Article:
By on February 6, 2019

Image: VW

Following its diesel emissions scandal, Volkswagen leaned hard into electrification. The automaker needed to look environmentally conscious after being caught cheating on emissions tests, and promising a glut of electric vehicles seemed like a good way to accomplish that goal. Of course, building EVs also allows companies to offset fleet-wide emissions — protecting the existence of highly profitable crossovers using the internal combustion engines that most people still prefer.

However, Volkswagen isn’t talking about chucking in a few zero-emission vehicles under its I.D. sub-brand. Back in 2017, the automaker promised $84 billion for EV development after announcing an initial investment of $10 billion. VW Group subsidiaries like Audi and Porsche are busy readying electrics of their own. While incredibly ambitious, the swift change in direction means Volkswagen is effectively gambling with its future.

As good as new automotive tech looks on Wall Street, typical consumers wandering around dealer lots haven’t been nearly as interested.

Globally, plug-in sales (including hybrids) have risen dramatically but are not on pace to overtake internal combustion vehicles anytime soon. As of 2018, less than 4 percent of the American market constituted plug-in vehicles — and the vast majority of those went to California buyers. But even China, which has a fairly aggressive plan to impose EV adoption and builds more of them than any other country, still sees plug-ins occupying a niche subset of the market.

VW intends to launch 300 electric vehicle models by 2030 and finish developing its final round of internal combustion engines in 2026. What happens if demand doesn’t shoot up? Not to put too fine a point on it, but Volkswagen will probably be ruined.

Reuters recently explored the decisions that led to the German automaker’s big push into electrification. If you’re looking for the abridged version, widespread panic from within the company (stemming from the emission crisis) resulted in VW throwing all of its eggs in one basket.

The outlet also got some hot takes on the issue, with Arndt Ellinghorst, an analyst at Evercore ISI, saying the automaker is taking a big risk with its current strategy. “What if people are still not ready to own EVs? Will adoption be the same in the U.S., Europe and China?” he mused, adding that EU and Chinese emissions regulations have made electric vehicle adoption inevitable.

Whether or not consumers are ready, government intervention assures an influx of electric vehicles over the coming years. While this seems like it should be a boon for Volkswagen, it might not be. Most global brands are considering adding EVs to their lineup as a way of coping with regulatory measures enacted by China and the EU. If the market isn’t ready, that means an even smaller cut for VW.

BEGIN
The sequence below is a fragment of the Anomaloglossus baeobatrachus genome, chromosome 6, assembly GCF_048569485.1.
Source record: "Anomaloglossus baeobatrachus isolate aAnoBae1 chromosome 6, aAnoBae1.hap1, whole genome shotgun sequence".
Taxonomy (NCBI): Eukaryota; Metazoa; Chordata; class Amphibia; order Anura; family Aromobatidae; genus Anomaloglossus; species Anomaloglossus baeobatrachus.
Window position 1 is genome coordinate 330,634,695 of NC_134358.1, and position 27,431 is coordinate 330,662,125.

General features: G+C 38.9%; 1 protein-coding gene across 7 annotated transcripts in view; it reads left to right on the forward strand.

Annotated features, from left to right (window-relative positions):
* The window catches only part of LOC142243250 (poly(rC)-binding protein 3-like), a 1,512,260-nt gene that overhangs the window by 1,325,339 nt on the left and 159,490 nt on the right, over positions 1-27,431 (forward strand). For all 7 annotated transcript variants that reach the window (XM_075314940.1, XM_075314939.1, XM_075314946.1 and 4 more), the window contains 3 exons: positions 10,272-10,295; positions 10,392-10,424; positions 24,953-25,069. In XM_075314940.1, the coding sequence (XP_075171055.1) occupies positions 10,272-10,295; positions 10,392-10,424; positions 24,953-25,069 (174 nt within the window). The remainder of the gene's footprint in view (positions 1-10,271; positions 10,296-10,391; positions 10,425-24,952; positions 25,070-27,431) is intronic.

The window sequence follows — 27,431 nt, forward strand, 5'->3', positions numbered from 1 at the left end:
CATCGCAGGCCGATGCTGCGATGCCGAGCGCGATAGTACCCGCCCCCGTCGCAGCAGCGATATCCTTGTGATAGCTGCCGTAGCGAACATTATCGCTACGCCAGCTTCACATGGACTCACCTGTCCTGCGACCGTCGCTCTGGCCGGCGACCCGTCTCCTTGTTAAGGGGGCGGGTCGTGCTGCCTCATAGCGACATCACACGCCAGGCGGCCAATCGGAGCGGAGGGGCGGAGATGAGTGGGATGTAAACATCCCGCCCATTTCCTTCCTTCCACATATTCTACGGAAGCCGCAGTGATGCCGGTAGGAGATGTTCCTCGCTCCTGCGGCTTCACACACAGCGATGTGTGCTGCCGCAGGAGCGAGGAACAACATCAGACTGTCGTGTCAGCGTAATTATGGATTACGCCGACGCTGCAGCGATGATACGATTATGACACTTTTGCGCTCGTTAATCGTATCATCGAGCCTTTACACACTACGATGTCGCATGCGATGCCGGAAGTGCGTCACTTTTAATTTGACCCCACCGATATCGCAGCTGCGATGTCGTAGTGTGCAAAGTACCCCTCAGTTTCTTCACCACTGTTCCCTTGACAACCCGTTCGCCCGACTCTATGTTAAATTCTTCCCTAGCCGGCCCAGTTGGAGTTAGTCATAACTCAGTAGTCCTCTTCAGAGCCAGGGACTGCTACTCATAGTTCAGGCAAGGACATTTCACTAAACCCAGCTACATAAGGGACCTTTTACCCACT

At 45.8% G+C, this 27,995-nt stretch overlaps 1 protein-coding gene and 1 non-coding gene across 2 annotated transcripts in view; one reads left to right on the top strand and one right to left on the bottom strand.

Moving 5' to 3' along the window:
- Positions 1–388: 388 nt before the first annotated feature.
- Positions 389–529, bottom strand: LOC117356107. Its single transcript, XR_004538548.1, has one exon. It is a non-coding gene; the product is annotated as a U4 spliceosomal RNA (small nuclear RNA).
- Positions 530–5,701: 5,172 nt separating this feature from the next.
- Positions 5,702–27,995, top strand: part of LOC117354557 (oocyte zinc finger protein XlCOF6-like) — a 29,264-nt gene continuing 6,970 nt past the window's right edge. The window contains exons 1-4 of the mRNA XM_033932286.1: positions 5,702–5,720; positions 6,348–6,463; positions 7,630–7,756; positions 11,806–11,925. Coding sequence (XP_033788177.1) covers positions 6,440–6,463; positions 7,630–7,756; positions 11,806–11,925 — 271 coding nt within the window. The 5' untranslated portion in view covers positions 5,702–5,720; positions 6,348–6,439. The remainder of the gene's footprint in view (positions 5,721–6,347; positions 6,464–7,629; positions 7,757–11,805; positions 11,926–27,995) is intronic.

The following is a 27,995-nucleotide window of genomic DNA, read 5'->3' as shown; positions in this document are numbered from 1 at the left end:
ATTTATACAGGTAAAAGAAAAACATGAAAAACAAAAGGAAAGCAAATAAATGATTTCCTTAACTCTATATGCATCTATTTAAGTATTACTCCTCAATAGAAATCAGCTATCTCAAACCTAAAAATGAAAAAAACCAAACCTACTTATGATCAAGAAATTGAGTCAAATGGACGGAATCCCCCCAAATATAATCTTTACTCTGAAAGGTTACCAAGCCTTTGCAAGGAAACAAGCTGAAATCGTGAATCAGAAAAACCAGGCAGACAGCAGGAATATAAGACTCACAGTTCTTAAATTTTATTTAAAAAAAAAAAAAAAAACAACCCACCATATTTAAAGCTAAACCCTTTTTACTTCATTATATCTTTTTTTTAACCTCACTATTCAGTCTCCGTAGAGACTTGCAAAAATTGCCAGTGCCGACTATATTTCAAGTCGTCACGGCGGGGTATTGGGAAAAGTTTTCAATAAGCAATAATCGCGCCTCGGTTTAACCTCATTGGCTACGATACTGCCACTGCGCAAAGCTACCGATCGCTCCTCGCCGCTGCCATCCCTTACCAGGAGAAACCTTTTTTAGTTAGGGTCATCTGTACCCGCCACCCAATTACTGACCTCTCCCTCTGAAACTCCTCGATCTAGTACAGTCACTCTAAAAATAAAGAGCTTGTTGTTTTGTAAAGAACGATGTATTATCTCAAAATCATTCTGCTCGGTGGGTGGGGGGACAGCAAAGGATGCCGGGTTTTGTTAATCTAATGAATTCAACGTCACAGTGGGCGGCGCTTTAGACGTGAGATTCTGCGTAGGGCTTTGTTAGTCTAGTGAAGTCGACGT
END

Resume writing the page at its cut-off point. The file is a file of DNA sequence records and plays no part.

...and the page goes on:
Every cloud has its silver lining, though. Due to Volkswagen’s immense manufacturing capacity, the company feels it can reduce the cost of electric vehicles dramatically. “We are Volkswagen, a brand for the people. For electric cars we need economies of scale. And VW, more than any other carmaker, can take advantage of this,” a senior Volkswagen executive told Reuters, requesting anonymity.

Battery cost is expected to gradually drop as mining and production efforts ramp up over the next few years. Most analysts believe this will ultimately lower the cost of EVs to a point where they become competitive with their gas-powered rivals — probably by 2025.

“On a 2025 view, we expect Volkswagen to be the number one electric vehicles producer globally,” UBS analyst Patrick Hummel said. “Tesla is likely to remain a niche player.”

Assuming everything goes perfectly and electric vehicles explode in popularity, the company should find itself sitting pretty by the end of the coming decade. But no such guarantee exists. While many automakers are investing heavily into electrification and autonomy, several have taken a more cautious approach.

Volkswagen I.D. crozz concept

Popular or not, EVs will remain a fixture of the automotive landscape for a while. Following a post-Dieselgate crackdown, including citywide bans for passenger models using the fuel, the European Union announced its intent to further cut CO2 emissions from passenger cars. The EU now wants to cut vehicle carbon dioxide emissions by 37.5 percent by 2030 (vs 2021 levels). The region previously embraced a 40-percent reduction in emissions between 2007 and 2021. Regardless of what happens with the United States’ efficiency mandates, automakers will still have to contend with global policies. Many feel the only way to do that is through rampant electrification.

“This goal is no longer reachable using combustion engines alone,” Volkmar Denner, CEO of Bosch, the world’s biggest auto supplier, said of the European proposals.

Perhaps the futility of resistance will be Volkswagen’s biggest asset. But, as things currently stand, VW still isn’t on schedule to meet Europe’s existing emission rules for 2021. There’s a lot of work to be done before it becomes the world’s largest EV manufacturer, and its management team prays the world will be ready once that happens.

[Images: Volkswagen]

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38 Comments on “Electric Ambitions: Can Volkswagen Pull Off Its Aggressive EV Strategy?...”


  • avatar
    nels0300

    Could it be that one of the main reasons demand is soft is because the only EVs available that are on the verge of affordability are subcompact crap boxes?